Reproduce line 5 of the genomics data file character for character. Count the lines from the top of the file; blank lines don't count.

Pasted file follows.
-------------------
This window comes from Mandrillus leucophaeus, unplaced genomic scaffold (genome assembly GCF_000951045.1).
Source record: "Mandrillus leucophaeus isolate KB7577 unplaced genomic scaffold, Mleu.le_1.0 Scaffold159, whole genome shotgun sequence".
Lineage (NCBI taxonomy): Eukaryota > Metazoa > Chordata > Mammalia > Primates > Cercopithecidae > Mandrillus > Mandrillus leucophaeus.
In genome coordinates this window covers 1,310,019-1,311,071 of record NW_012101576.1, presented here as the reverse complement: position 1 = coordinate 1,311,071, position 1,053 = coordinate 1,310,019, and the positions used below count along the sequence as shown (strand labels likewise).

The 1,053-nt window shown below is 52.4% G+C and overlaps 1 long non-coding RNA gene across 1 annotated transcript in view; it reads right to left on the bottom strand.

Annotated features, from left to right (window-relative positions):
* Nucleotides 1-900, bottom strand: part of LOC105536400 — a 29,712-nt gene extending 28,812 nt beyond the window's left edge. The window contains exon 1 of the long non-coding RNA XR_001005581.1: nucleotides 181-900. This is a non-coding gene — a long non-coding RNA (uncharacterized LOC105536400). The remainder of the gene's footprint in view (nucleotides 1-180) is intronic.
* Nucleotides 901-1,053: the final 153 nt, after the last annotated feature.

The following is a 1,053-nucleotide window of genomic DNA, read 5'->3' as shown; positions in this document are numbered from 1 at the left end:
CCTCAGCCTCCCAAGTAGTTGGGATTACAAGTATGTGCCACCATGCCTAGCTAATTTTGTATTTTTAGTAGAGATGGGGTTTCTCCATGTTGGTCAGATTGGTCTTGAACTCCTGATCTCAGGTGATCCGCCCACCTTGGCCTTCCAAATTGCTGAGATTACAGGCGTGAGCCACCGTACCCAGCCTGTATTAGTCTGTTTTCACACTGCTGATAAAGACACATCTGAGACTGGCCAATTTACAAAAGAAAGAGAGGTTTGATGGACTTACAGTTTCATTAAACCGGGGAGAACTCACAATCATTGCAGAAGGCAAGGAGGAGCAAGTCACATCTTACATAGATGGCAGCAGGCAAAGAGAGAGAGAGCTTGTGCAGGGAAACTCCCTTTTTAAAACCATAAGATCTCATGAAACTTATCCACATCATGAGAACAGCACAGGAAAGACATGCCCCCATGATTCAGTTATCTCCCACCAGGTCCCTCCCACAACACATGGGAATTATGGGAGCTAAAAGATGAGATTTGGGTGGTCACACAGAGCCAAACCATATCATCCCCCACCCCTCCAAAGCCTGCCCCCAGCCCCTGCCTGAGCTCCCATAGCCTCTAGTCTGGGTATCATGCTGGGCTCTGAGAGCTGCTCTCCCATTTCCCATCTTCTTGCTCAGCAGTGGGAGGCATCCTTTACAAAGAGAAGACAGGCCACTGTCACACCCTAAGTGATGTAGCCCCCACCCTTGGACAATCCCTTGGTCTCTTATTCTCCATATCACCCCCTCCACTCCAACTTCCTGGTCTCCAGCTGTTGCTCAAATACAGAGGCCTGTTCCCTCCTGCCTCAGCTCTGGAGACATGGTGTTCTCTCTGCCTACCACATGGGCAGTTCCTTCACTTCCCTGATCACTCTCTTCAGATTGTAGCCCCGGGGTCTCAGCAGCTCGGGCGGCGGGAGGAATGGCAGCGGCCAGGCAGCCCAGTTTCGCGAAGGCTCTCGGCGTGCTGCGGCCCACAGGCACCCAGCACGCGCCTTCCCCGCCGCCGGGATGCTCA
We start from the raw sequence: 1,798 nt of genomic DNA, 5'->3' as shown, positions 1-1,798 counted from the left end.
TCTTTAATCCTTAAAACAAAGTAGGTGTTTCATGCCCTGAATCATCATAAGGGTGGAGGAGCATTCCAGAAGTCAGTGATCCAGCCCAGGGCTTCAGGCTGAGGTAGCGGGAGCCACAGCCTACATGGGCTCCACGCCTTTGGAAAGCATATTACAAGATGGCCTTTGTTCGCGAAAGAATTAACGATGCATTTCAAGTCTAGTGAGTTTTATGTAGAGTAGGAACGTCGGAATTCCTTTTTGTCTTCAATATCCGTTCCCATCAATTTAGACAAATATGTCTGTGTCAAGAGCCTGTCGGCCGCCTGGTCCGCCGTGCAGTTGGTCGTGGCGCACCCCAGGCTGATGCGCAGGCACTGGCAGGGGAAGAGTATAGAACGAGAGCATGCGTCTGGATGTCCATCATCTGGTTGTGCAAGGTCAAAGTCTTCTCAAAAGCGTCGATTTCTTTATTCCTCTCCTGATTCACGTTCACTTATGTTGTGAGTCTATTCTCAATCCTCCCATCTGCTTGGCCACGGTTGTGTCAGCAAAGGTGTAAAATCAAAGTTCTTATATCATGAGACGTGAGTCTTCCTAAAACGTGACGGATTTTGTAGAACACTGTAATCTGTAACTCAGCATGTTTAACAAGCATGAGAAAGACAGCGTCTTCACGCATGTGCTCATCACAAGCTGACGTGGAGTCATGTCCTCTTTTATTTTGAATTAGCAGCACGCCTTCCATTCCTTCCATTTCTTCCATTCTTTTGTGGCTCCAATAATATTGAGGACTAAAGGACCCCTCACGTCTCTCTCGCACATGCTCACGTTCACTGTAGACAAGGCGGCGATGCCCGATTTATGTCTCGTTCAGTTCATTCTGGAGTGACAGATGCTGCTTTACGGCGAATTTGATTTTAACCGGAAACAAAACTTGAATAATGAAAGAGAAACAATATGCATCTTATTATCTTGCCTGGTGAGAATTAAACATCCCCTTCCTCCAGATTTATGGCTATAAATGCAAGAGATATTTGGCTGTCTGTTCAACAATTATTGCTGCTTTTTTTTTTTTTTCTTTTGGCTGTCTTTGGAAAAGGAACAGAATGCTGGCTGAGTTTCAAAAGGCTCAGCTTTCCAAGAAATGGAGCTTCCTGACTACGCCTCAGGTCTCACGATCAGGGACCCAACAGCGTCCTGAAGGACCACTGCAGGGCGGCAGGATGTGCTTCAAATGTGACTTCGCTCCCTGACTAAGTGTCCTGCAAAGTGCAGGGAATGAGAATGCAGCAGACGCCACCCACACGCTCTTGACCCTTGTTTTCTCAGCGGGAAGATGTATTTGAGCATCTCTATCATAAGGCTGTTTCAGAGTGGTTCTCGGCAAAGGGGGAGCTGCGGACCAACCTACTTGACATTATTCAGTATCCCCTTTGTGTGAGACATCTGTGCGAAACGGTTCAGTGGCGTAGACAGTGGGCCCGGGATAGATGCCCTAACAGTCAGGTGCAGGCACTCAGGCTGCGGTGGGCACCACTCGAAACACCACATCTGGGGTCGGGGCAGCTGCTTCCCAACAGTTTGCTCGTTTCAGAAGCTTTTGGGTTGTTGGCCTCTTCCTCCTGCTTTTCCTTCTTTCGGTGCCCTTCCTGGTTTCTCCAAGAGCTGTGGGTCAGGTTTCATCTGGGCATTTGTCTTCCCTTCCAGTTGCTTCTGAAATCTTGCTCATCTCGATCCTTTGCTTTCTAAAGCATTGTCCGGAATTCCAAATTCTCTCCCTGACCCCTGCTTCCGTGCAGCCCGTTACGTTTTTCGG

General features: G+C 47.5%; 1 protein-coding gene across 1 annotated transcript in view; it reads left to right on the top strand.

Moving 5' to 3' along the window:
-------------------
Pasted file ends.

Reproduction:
The 1,053-nt window shown below is 52.4% G+C and overlaps 1 long non-coding RNA gene across 1 annotated transcript in view; it reads right to left on the bottom strand.